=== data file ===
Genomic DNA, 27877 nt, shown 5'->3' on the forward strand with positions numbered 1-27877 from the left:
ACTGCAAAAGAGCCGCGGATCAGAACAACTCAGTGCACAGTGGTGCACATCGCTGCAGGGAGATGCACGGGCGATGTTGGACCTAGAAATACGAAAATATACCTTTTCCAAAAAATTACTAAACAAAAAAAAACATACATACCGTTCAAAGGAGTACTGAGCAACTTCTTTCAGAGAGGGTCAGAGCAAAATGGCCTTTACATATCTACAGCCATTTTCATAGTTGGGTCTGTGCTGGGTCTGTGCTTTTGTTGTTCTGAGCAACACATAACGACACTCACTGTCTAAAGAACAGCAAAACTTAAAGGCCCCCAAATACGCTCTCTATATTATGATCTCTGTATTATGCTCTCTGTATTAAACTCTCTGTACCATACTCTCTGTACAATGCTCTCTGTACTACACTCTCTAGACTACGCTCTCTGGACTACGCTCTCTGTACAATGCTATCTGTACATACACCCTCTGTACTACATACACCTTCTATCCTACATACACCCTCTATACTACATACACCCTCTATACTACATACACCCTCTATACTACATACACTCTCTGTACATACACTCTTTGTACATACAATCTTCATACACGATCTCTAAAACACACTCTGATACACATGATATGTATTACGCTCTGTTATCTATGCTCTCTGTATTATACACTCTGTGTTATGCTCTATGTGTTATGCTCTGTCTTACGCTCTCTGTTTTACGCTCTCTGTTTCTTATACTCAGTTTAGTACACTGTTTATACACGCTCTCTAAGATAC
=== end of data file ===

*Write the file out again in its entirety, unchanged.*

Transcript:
Genomic DNA, 27877 nt, shown 5'->3' on the forward strand with positions numbered 1-27877 from the left:
ACTGCAAAAGAGCCGCGGATCAGAACAACTCAGTGCACAGTGGTGCACATCGCTGCAGGGAGATGCACGGGCGATGTTGGACCTAGAAATACGAAAATATACCTTTTCCAAAAAATTACTAAACAAAAAAAAACATACATACCGTTCAAAGGAGTACTGAGCAACTTCTTTCAGAGAGGGTCAGAGCAAAATGGCCTTTACATATCTACAGCCATTTTCATAGTTGGGTCTGTGCTGGGTCTGTGCTTTTGTTGTTCTGAGCAACACATAACGACACTCACTGTCTAAAGAACAGCAAAACTTAAAGGCCCCCAAATACGCTCTCTATATTATGATCTCTGTATTATGCTCTCTGTATTAAACTCTCTGTACCATACTCTCTGTACAATGCTCTCTGTACTACACTCTCTAGACTACGCTCTCTGGACTACGCTCTCTGTACAATGCTATCTGTACATACACCCTCTGTACTACATACACCTTCTATCCTACATACACCCTCTATACTACATACACCCTCTATACTACATACACCCTCTATACTACATACACTCTCTGTACATACACTCTTTGTACATACAATCTTCATACACGATCTCTAAAACACACTCTGATACACATGATATGTATTACGCTCTGTTATCTATGCTCTCTGTATTATACACTCTGTGTTATGCTCTATGTGTTATGCTCTGTCTTACGCTCTCTGTTTTACGCTCTCTGTTTCTTATACTCAGTTTAGTACACTGTTTATACACGCTCTCTAAGATAC